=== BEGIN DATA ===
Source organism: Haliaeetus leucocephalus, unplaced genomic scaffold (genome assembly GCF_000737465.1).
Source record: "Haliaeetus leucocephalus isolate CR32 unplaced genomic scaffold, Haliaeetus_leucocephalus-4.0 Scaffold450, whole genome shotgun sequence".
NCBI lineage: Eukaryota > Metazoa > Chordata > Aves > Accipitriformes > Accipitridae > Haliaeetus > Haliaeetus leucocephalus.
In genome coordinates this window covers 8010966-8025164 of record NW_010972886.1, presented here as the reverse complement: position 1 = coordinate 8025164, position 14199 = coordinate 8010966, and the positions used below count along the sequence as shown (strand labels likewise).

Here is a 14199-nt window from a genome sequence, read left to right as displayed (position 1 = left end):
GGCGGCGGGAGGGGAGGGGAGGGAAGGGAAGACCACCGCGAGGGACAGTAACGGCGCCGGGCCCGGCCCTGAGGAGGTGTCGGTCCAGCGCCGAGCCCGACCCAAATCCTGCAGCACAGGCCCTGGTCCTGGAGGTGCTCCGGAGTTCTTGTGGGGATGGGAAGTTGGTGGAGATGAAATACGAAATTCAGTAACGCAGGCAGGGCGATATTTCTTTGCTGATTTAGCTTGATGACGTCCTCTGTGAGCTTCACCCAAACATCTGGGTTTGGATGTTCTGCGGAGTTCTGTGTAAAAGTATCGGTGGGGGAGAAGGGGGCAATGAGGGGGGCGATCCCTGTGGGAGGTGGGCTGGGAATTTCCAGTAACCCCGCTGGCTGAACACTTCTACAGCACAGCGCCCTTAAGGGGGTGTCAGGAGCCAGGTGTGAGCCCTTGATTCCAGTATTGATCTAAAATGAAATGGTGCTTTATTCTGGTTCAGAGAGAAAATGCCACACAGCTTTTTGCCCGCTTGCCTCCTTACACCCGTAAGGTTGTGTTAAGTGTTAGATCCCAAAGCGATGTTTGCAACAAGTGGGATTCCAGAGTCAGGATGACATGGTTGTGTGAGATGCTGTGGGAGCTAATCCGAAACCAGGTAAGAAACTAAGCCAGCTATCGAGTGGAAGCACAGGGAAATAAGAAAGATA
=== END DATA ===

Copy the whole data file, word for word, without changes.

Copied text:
Source organism: Haliaeetus leucocephalus, unplaced genomic scaffold (genome assembly GCF_000737465.1).
Source record: "Haliaeetus leucocephalus isolate CR32 unplaced genomic scaffold, Haliaeetus_leucocephalus-4.0 Scaffold450, whole genome shotgun sequence".
NCBI lineage: Eukaryota > Metazoa > Chordata > Aves > Accipitriformes > Accipitridae > Haliaeetus > Haliaeetus leucocephalus.
In genome coordinates this window covers 8010966-8025164 of record NW_010972886.1, presented here as the reverse complement: position 1 = coordinate 8025164, position 14199 = coordinate 8010966, and the positions used below count along the sequence as shown (strand labels likewise).

Here is a 14199-nt window from a genome sequence, read left to right as displayed (position 1 = left end):
GGCGGCGGGAGGGGAGGGGAGGGAAGGGAAGACCACCGCGAGGGACAGTAACGGCGCCGGGCCCGGCCCTGAGGAGGTGTCGGTCCAGCGCCGAGCCCGACCCAAATCCTGCAGCACAGGCCCTGGTCCTGGAGGTGCTCCGGAGTTCTTGTGGGGATGGGAAGTTGGTGGAGATGAAATACGAAATTCAGTAACGCAGGCAGGGCGATATTTCTTTGCTGATTTAGCTTGATGACGTCCTCTGTGAGCTTCACCCAAACATCTGGGTTTGGATGTTCTGCGGAGTTCTGTGTAAAAGTATCGGTGGGGGAGAAGGGGGCAATGAGGGGGGCGATCCCTGTGGGAGGTGGGCTGGGAATTTCCAGTAACCCCGCTGGCTGAACACTTCTACAGCACAGCGCCCTTAAGGGGGTGTCAGGAGCCAGGTGTGAGCCCTTGATTCCAGTATTGATCTAAAATGAAATGGTGCTTTATTCTGGTTCAGAGAGAAAATGCCACACAGCTTTTTGCCCGCTTGCCTCCTTACACCCGTAAGGTTGTGTTAAGTGTTAGATCCCAAAGCGATGTTTGCAACAAGTGGGATTCCAGAGTCAGGATGACATGGTTGTGTGAGATGCTGTGGGAGCTAATCCGAAACCAGGTAAGAAACTAAGCCAGCTATCGAGTGGAAGCACAGGGAAATAAGAAAGATA